As further illustrated in FIGS. 6 and 7, the bottom of the panels 12 and 14 are formed with bottom flaps 46 and 48 respectively, these flaps being turned to a horizontal position during the movement of the housing panels to the open and upright position thereof. Correspondingly, the panels 16 and 18 are provided with bottom flaps 49 and 51 that cooperate with the bottom flaps 46 and 48 to define the base of the housing. When the housing is erected and the panels are located in the position as shown in FIGS. 1-5, a plurality of compartments are formed therein by inserting deck members at various levels within the housing. This is accomplished by mounting the deck members in place in an ascending order after the panels of the housing are moved to the fully open position, and for this purpose a plurality of support beams are fixed within the panels of the housing as now described. Referring first to FIGS. 6 and 7, a plurality of horizontal slots 46 are shown formed in the panel 14 while a corresponding series of slots 48 are formed in the oppositely located panel 18. As shown in FIG. 5, a plurality of spaced apart flat lower support beams 50 extend through the slots 46 and 48 and traverse the interior of the housing for extension outwardly of the slots 46 and 48 so as to be externally visible. Formed in each of the portions of the lower support beams 50 that extend outwardly of the panels 14 and 18 are small circular recesses into which upstanding pegs 52 are inserted for frictional securement therein. Thus, the lower support beams 50 are locked in the slots 46 and 48 against longitudinal withdrawal movement thereof. Mounted on the upper surfaces of the lower support beams 50 is a lower deck member 54 formed of any suitable material such as wood, paper or plastic, and having a geometric configuration that corresponds to that of the interior of the housing as defined by the erected panels 12, 14, 16 and 18. Overlying the upper surface of the lower deck member 54 and forming a part thereof is a square-shaped carpeting 56 that forms a soft surface for a cat playing thereon and that adds additional play appeal for the cat. With the lower deck member 54 in place, a lower compartment 58 is defined therebetween and the surface on which the bottom flaps 46, 48, 50 and 52 rest. Formed in the lower deck member 54 and the carpeting thereof is a circular opening 57 that provides communication between the lower compartment 58 and an intermediate compartment to be described.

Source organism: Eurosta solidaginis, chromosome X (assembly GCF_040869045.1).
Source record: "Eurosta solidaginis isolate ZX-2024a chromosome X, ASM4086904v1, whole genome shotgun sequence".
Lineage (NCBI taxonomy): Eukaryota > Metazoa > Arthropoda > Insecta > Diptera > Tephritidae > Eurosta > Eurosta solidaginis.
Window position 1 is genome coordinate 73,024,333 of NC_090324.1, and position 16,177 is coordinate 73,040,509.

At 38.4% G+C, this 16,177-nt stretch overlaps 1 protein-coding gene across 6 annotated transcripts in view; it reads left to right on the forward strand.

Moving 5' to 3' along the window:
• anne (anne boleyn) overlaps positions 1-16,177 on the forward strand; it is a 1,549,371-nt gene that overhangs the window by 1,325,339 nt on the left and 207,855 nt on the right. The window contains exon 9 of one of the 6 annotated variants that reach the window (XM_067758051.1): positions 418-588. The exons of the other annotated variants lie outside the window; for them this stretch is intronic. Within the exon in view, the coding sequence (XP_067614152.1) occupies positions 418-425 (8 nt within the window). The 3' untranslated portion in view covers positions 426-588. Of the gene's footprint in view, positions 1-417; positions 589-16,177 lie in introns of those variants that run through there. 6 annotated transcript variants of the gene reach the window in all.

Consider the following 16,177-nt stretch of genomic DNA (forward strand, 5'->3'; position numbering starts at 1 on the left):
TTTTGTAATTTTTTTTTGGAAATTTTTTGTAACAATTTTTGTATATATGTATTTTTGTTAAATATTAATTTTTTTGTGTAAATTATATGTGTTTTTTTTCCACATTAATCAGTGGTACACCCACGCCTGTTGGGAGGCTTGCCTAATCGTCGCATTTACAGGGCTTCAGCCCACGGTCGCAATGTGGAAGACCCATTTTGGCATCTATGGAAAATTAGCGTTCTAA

Spaced vertically above the slots 46 and 48 and formed in the opposed panels 12 and 16 are horizontal slots 60 and 62, respectively. As illustrated in FIG. 6 a plurality of intermediate support beams 64 project through the slots 60 and 62 and extend across the interior of the housing in transverse relation with respect to the lower support beams 50 and project outwardly of the panels 12 and 16 for external visibility. Also formed in the exposed external portions of the intermediate support beams 64 are small circular recesses in which upstanding pegs 68 are received for locking the support beams 64 within the slots 60 and 62 against longitudinal withdrawal movement therefrom. As shown in FIG. 2, an intermediate deck member 70 is mounted on the intermediate support beams 64 and has a carpet overlay 72 formed as a part thereof, the lower deck member 70 and the intermediate deck member 54 defining a middle compartment 74 therebetween. Formed in the deck member 70 and its overlying carpet 72, is an opening 76 that is offset relative to the opening 57 formed in the lower deck member 54 and that provides access from the middle compartment 74 to an upper compartment as will be described.
Again referring to FIGS. 6 and 7, the panels 14 and 18 are formed with upper horizontal slots 78 and 80, respectively, which receive therein a plurality of upper support beams 82 which extend across the housing interior in transverse relation with respect to the intermediate support beams 64 and beyond the panels 14 and 18 so as to be externally visible. Formed in the exposed ends of the support beams 80 are small circular recesses in which upstanding pegs 84 are retained in frictional engagement for locking the support beams 82 within the slots 78 and 80 against withdrawal movement thereof. Mounted on the upper support beams 82 is a deck member 86 on which a carpet member 88 is located that is foreshortened, the purpose of which will hereinafter be described. As shown in FIG. 2, the upper deck member 86 cooperates with the intermediate deck member 70 to define an upper compartment 90; and formed in the upper deck member 86 and its carpet overlay is an opening 89 (FIG. 1) that is offset relative to the opening 76 formed in the intermediate deck member 70 and that provides access between the upper compartment 90 and the top of the playhouse.